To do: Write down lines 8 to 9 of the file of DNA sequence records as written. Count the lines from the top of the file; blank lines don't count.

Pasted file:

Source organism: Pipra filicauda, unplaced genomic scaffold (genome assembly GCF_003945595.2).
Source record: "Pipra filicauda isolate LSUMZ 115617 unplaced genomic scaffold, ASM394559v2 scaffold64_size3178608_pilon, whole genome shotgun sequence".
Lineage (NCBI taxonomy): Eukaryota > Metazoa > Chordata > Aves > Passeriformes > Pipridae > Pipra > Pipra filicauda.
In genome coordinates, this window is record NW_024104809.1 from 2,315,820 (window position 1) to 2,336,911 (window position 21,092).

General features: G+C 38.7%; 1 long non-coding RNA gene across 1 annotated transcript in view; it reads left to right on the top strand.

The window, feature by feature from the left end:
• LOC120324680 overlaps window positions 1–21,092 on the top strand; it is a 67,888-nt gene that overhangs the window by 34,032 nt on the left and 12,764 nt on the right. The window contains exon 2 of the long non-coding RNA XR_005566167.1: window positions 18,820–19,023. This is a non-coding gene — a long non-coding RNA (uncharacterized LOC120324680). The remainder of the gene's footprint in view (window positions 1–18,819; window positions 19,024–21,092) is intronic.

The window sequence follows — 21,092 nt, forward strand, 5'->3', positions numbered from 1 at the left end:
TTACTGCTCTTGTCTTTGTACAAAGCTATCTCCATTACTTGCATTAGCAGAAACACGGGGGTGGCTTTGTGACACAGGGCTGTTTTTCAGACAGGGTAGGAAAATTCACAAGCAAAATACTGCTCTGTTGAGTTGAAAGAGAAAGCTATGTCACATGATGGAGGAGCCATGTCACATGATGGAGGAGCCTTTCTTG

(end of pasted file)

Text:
The window sequence follows — 21,092 nt, forward strand, 5'->3', positions numbered from 1 at the left end:
TTACTGCTCTTGTCTTTGTACAAAGCTATCTCCATTACTTGCATTAGCAGAAACACGGGGGTGGCTTTGTGACACAGGGCTGTTTTTCAGACAGGGTAGGAAAATTCACAAGCAAAATACTGCTCTGTTGAGTTGAAAGAGAAAGCTATGTCACATGATGGAGGAGCCATGTCACATGATGGAGGAGCCTTTCTTG